which are available to the public. The building gives them a space to host meetings. Best of all, they have combined their already vital family history mission with a commitment to preserve a valuable public treasure.
The Nichols Public Library was built in 1899 by the Nichols family, who owned the Dwight Manufacturing Company. They opened the space in 1901 as reportedly the first building in the state established specifically to house a
public lending library. They offered their mill workers and the community free access to books, magazines, and newspapers. The facility was open on weekday evenings and Sunday afternoons. The Nicholses named the library after their son, Howard Gardner Nichols, a graduate of Harvard who died in 1896 of injuries suffered while overseeing the construction of the Dwight Cotton Mill and Mill Village.
Gadsden relocated the library’s books to the Alabama City Library during WWI, converting the building to a daycare for millworkers during the rush of war-time production. The building served a number of purposes in subsequent years, until it was purchased by the NEAGS. The organization has been sustaining the building ever since.
The National Register of Historic Places listed the library in 1974.
group members have established a satellite chapter in Boaz, in partnership with the Boaz Public Library.
Along with the oversight of the library, the NEAGS offers classes, works with local schools, and does research for those who need help. They host one of the state’s most successful annual genealogy seminars, bringing in renowned
speakers. In March they partnered with the Alabama Bicentennial Commission and drew people from at least seven states.
A year after its founding, the organization established the Northeast Alabama Settlers journal, which has been in continuous publication ever since. When the Alabama Bicentennial Commission put out the call in 2016 to Alabama’s historical and genealogical societies to consider allowing the digitization of and free online access to the backlist of their journals, the NEAGS was one of the first to offer more than two hundred journals. The journals can be found at http://digital.archives.alabama.gov in the “Alabama Genealogy and History Publications” collection.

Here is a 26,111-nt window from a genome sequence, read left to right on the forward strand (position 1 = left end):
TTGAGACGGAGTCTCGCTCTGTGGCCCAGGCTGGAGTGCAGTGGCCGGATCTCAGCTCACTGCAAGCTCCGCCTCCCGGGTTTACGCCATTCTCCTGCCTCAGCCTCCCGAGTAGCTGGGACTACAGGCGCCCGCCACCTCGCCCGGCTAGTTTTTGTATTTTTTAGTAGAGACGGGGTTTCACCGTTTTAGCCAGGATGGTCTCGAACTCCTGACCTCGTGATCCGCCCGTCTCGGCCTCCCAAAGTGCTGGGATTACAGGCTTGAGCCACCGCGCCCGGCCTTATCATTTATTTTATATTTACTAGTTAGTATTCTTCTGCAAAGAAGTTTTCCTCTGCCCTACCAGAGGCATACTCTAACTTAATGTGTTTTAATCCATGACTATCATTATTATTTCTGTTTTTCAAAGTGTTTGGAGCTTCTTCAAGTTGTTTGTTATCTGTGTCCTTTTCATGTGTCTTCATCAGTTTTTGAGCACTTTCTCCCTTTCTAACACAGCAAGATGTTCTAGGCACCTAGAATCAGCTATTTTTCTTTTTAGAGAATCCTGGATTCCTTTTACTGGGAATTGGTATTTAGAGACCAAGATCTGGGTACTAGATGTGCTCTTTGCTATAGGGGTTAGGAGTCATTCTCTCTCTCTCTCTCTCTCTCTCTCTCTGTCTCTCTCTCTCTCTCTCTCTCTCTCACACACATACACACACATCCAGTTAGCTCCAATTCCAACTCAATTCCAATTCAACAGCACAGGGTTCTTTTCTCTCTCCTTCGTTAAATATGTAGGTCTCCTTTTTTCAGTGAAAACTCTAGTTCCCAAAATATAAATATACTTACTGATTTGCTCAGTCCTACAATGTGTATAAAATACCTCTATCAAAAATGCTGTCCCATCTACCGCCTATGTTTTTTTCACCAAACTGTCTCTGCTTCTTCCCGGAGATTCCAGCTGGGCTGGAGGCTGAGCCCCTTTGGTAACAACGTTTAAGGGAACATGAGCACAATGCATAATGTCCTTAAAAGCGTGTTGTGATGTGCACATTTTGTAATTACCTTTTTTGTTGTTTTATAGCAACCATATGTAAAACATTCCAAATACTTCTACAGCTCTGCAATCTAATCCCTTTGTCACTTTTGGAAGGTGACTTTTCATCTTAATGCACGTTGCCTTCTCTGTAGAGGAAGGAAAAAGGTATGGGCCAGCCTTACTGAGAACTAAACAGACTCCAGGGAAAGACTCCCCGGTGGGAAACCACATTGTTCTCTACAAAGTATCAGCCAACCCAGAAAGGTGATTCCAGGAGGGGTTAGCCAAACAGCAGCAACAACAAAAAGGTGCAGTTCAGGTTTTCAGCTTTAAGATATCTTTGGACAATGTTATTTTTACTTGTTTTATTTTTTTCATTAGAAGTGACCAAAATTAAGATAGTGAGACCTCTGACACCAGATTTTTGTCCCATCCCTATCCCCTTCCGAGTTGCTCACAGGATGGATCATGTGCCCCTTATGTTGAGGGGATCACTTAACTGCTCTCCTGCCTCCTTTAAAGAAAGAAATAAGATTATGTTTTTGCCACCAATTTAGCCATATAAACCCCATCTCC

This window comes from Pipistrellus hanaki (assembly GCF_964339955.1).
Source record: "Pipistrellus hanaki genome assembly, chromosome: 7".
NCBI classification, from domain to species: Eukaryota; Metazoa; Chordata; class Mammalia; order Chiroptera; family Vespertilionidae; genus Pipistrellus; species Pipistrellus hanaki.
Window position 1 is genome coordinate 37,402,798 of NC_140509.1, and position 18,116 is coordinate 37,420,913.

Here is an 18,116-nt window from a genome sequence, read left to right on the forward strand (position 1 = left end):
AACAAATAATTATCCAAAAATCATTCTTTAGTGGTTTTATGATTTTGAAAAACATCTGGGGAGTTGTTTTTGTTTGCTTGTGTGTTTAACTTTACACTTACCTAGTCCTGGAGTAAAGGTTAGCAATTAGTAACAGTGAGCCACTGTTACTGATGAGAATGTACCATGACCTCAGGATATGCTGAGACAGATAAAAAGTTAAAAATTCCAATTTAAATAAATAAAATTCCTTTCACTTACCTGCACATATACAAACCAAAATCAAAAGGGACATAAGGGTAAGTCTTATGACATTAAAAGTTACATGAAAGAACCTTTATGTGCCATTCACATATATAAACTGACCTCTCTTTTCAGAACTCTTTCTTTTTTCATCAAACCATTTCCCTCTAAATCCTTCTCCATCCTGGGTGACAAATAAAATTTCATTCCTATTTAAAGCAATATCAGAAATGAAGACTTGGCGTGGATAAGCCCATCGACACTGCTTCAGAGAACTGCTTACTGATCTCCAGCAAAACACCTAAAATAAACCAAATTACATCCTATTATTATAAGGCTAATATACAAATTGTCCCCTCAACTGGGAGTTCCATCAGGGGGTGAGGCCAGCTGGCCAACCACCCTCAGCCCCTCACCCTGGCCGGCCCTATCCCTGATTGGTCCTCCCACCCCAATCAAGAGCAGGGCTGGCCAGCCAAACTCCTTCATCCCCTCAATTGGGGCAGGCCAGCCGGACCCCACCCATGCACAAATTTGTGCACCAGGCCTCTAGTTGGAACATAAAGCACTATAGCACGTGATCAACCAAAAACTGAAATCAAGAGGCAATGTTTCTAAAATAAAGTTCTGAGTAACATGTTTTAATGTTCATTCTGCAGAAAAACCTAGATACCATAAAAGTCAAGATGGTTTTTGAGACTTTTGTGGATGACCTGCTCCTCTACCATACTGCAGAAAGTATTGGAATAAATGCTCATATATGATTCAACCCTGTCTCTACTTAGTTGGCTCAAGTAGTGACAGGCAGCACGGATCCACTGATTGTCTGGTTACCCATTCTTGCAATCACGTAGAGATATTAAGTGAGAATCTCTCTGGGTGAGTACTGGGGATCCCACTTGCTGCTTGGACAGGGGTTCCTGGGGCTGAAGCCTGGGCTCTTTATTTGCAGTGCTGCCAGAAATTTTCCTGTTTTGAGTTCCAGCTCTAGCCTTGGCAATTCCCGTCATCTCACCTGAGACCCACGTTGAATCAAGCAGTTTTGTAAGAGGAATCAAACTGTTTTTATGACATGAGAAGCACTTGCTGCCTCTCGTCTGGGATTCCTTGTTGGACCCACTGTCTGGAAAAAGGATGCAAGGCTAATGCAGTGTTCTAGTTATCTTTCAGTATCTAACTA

The NEAGS also supports cemetery preservation and is the caretaker of the Clayton Cemetery. It teaches grave dowsing classes and encourages cemetery research and upkeep. Members have created several cemetery books,
culling data from Alabama Power Company records, which detail the cemeteries displaced and, in some cases, covered by Weiss Lake. Two more cemetery books are currently under development.
In addition to the journals and cemetery books, the NEAGS has thousands of other publications. Research books related to twenty-five states make up the largest portion of their collection. They hold nearly six hundred general
reference books and several hundred family histories. As an affiliate library of the Latter-Day Saints Family History Library—genealogy’s largest repository—the Nichols Library also provides visitors with online access to that vast
library’s resources, including local death certificates dated 1908 to 1974, which can be printed for researchers.
The Nichols Memorial Library in Gadsden, reportedly the first
public library building in Alabama, was purchased by the Northeast Alabama Genealogical Society in 1973.
The organization also encourages genealogical research by offering certificates to those who have been able to prove that their ancestors were in certain counties by a specified time. To qualify for a First Settlers of Etowah County certificate, a researcher must demonstrate an ancestor’s presence by 1866.
The First Settlers of St. Clair County requires a proven presence by 1820, the time of statehood. Certificate fees collected for St. Clair County support the local Springville Preservation Society and the St. Clair County Historical Society.
The NEAGS opens the library to the public every Thursday between 10:00 a.m. and 3:00 p.m., or researchers can request to visit by appointment. For details visit their website at www.neags.com.